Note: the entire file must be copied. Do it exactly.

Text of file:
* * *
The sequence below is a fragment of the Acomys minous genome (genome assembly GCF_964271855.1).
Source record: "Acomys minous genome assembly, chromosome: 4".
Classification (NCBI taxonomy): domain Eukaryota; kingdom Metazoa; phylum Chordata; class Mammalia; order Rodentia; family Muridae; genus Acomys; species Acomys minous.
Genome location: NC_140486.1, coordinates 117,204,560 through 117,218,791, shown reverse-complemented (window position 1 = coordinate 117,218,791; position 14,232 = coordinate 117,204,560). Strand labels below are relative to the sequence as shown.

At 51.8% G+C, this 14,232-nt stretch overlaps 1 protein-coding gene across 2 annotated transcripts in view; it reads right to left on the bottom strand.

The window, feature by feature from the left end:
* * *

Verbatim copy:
The sequence below is a fragment of the Acomys minous genome (genome assembly GCF_964271855.1).
Source record: "Acomys minous genome assembly, chromosome: 4".
Classification (NCBI taxonomy): domain Eukaryota; kingdom Metazoa; phylum Chordata; class Mammalia; order Rodentia; family Muridae; genus Acomys; species Acomys minous.
Genome location: NC_140486.1, coordinates 117,204,560 through 117,218,791, shown reverse-complemented (window position 1 = coordinate 117,218,791; position 14,232 = coordinate 117,204,560). Strand labels below are relative to the sequence as shown.

At 51.8% G+C, this 14,232-nt stretch overlaps 1 protein-coding gene across 2 annotated transcripts in view; it reads right to left on the bottom strand.

The window, feature by feature from the left end: